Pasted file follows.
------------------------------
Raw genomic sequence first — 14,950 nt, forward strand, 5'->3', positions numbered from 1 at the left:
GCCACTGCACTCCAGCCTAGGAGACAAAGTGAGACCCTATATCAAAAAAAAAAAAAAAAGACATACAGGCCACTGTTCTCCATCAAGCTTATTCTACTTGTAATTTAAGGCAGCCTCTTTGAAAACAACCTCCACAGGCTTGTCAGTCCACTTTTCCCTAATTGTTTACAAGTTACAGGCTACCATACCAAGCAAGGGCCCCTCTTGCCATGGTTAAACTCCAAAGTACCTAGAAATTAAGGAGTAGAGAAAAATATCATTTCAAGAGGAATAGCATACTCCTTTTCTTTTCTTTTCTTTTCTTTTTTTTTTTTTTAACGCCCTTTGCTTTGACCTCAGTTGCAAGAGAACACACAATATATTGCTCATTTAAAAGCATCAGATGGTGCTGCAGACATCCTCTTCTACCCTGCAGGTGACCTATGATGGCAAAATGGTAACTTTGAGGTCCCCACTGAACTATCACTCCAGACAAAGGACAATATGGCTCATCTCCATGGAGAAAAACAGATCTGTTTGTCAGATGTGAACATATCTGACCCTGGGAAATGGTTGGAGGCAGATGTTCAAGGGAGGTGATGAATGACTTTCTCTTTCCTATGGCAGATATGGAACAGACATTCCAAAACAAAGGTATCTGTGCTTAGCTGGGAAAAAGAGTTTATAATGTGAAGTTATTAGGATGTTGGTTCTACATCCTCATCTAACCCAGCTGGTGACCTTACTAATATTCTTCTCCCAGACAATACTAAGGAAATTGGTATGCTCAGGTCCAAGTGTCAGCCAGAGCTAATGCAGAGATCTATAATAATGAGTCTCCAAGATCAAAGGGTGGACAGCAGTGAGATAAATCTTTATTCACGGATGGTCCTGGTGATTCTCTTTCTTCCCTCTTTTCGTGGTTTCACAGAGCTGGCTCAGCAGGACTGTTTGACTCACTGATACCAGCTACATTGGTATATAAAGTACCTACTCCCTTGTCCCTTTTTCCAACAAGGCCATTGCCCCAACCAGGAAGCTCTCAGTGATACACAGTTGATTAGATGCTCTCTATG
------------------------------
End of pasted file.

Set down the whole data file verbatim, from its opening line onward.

Raw genomic sequence first — 14,950 nt, forward strand, 5'->3', positions numbered from 1 at the left:
GCCACTGCACTCCAGCCTAGGAGACAAAGTGAGACCCTATATCAAAAAAAAAAAAAAAAGACATACAGGCCACTGTTCTCCATCAAGCTTATTCTACTTGTAATTTAAGGCAGCCTCTTTGAAAACAACCTCCACAGGCTTGTCAGTCCACTTTTCCCTAATTGTTTACAAGTTACAGGCTACCATACCAAGCAAGGGCCCCTCTTGCCATGGTTAAACTCCAAAGTACCTAGAAATTAAGGAGTAGAGAAAAATATCATTTCAAGAGGAATAGCATACTCCTTTTCTTTTCTTTTCTTTTCTTTTTTTTTTTTTTAACGCCCTTTGCTTTGACCTCAGTTGCAAGAGAACACACAATATATTGCTCATTTAAAAGCATCAGATGGTGCTGCAGACATCCTCTTCTACCCTGCAGGTGACCTATGATGGCAAAATGGTAACTTTGAGGTCCCCACTGAACTATCACTCCAGACAAAGGACAATATGGCTCATCTCCATGGAGAAAAACAGATCTGTTTGTCAGATGTGAACATATCTGACCCTGGGAAATGGTTGGAGGCAGATGTTCAAGGGAGGTGATGAATGACTTTCTCTTTCCTATGGCAGATATGGAACAGACATTCCAAAACAAAGGTATCTGTGCTTAGCTGGGAAAAAGAGTTTATAATGTGAAGTTATTAGGATGTTGGTTCTACATCCTCATCTAACCCAGCTGGTGACCTTACTAATATTCTTCTCCCAGACAATACTAAGGAAATTGGTATGCTCAGGTCCAAGTGTCAGCCAGAGCTAATGCAGAGATCTATAATAATGAGTCTCCAAGATCAAAGGGTGGACAGCAGTGAGATAAATCTTTATTCACGGATGGTCCTGGTGATTCTCTTTCTTCCCTCTTTTCGTGGTTTCACAGAGCTGGCTCAGCAGGACTGTTTGACTCACTGATACCAGCTACATTGGTATATAAAGTACCTACTCCCTTGTCCCTTTTTCCAACAAGGCCATTGCCCCAACCAGGAAGCTCTCAGTGATACACAGTTGATTAGATGCTCTCTATG